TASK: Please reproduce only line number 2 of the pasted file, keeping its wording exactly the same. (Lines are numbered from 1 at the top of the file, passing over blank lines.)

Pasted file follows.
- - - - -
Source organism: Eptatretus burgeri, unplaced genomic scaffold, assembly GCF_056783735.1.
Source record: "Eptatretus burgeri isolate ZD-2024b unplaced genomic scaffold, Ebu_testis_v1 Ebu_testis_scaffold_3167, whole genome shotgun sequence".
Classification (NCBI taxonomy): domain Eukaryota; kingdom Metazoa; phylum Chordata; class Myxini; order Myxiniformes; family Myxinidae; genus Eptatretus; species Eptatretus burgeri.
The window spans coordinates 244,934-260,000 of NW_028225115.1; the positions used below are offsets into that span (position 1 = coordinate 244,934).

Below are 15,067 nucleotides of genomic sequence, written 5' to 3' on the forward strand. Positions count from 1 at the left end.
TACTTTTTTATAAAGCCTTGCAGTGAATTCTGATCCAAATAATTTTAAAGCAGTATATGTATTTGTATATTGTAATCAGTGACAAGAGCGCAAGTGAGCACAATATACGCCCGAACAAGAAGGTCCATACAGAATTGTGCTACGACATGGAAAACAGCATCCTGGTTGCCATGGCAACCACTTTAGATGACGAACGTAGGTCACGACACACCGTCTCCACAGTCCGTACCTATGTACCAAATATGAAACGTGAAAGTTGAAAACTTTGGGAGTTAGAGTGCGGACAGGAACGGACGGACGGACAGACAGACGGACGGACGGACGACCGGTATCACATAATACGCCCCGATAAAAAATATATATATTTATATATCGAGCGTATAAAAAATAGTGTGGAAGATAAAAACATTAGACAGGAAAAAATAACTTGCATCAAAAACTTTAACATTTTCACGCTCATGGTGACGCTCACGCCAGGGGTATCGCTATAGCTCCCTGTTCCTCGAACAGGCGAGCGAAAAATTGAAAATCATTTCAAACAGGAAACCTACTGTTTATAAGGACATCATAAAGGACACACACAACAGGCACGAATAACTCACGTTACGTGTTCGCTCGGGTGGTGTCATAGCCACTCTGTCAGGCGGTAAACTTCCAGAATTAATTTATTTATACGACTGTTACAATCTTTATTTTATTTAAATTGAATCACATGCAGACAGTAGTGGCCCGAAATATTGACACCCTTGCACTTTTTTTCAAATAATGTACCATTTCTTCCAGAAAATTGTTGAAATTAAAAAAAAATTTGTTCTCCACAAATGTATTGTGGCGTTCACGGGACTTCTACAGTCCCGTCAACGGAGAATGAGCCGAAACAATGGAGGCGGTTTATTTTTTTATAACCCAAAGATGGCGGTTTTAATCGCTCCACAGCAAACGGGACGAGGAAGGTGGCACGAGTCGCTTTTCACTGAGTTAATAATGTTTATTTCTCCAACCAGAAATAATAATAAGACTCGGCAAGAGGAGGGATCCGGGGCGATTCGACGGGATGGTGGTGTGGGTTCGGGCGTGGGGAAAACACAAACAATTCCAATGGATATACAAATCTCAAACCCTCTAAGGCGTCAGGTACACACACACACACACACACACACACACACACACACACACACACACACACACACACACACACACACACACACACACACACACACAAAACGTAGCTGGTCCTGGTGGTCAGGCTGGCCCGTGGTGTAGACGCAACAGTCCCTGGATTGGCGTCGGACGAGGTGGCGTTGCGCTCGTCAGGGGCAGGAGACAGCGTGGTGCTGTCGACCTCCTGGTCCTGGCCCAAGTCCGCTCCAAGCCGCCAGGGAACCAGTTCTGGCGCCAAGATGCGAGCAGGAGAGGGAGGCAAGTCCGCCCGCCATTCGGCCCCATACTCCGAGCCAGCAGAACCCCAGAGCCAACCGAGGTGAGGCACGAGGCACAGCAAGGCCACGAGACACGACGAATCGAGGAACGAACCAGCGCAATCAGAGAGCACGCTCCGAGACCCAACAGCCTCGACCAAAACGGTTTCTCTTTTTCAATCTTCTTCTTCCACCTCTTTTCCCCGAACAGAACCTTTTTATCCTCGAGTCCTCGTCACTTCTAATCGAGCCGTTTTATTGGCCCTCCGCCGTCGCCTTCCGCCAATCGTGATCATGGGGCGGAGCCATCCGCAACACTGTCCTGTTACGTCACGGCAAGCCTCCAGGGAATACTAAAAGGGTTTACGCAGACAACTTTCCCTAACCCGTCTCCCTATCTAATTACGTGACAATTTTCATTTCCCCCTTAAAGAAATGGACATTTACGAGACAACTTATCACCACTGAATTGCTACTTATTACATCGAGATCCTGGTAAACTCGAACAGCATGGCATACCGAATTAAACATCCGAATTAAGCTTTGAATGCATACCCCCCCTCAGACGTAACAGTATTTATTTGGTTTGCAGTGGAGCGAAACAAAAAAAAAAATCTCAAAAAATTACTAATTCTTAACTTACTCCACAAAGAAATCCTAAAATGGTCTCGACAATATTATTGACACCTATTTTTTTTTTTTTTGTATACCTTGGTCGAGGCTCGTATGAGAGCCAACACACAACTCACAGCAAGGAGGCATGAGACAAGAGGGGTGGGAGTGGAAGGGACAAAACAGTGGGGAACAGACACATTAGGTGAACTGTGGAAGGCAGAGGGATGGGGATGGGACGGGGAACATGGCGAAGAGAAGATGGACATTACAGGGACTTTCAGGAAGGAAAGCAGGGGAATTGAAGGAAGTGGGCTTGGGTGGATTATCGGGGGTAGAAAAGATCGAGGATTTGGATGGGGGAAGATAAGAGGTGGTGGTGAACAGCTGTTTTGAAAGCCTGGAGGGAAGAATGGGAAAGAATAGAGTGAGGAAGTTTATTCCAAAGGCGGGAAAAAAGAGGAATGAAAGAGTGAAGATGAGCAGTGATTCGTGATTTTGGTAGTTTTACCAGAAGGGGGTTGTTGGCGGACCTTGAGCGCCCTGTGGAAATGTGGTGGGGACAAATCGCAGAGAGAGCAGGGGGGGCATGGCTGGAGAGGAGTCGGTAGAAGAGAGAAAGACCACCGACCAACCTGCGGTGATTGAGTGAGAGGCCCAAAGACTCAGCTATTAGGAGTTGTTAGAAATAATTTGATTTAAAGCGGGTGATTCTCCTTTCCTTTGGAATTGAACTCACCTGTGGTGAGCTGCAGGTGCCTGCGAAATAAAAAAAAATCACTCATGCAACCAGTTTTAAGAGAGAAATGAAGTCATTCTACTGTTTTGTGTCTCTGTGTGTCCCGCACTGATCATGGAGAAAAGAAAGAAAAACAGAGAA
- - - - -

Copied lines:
Source record: "Eptatretus burgeri isolate ZD-2024b unplaced genomic scaffold, Ebu_testis_v1 Ebu_testis_scaffold_3167, whole genome shotgun sequence".